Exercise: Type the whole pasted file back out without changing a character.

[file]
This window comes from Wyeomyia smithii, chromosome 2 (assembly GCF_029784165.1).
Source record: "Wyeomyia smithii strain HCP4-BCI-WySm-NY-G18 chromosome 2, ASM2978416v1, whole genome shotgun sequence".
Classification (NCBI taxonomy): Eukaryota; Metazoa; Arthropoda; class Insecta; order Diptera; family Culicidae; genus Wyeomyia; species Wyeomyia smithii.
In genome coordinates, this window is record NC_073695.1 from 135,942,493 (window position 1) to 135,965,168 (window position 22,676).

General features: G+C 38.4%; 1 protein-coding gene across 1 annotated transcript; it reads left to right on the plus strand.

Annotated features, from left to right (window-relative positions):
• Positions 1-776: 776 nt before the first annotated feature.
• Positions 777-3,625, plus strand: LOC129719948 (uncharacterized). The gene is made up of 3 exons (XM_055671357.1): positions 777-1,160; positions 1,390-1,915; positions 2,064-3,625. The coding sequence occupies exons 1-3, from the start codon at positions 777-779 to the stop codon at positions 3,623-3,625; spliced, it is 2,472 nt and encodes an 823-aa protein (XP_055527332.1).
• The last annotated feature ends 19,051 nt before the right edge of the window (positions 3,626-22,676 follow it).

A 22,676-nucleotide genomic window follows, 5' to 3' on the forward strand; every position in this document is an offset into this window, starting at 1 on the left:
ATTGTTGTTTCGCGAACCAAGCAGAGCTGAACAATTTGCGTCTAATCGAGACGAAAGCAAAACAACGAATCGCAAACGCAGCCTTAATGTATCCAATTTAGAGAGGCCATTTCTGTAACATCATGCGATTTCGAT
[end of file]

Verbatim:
This window comes from Wyeomyia smithii, chromosome 2 (assembly GCF_029784165.1).
Source record: "Wyeomyia smithii strain HCP4-BCI-WySm-NY-G18 chromosome 2, ASM2978416v1, whole genome shotgun sequence".
Classification (NCBI taxonomy): Eukaryota; Metazoa; Arthropoda; class Insecta; order Diptera; family Culicidae; genus Wyeomyia; species Wyeomyia smithii.
In genome coordinates, this window is record NC_073695.1 from 135,942,493 (window position 1) to 135,965,168 (window position 22,676).

General features: G+C 38.4%; 1 protein-coding gene across 1 annotated transcript; it reads left to right on the plus strand.

Annotated features, from left to right (window-relative positions):
• Positions 1-776: 776 nt before the first annotated feature.
• Positions 777-3,625, plus strand: LOC129719948 (uncharacterized). The gene is made up of 3 exons (XM_055671357.1): positions 777-1,160; positions 1,390-1,915; positions 2,064-3,625. The coding sequence occupies exons 1-3, from the start codon at positions 777-779 to the stop codon at positions 3,623-3,625; spliced, it is 2,472 nt and encodes an 823-aa protein (XP_055527332.1).
• The last annotated feature ends 19,051 nt before the right edge of the window (positions 3,626-22,676 follow it).

A 22,676-nucleotide genomic window follows, 5' to 3' on the forward strand; every position in this document is an offset into this window, starting at 1 on the left:
ATTGTTGTTTCGCGAACCAAGCAGAGCTGAACAATTTGCGTCTAATCGAGACGAAAGCAAAACAACGAATCGCAAACGCAGCCTTAATGTATCCAATTTAGAGAGGCCATTTCTGTAACATCATGCGATTTCGAT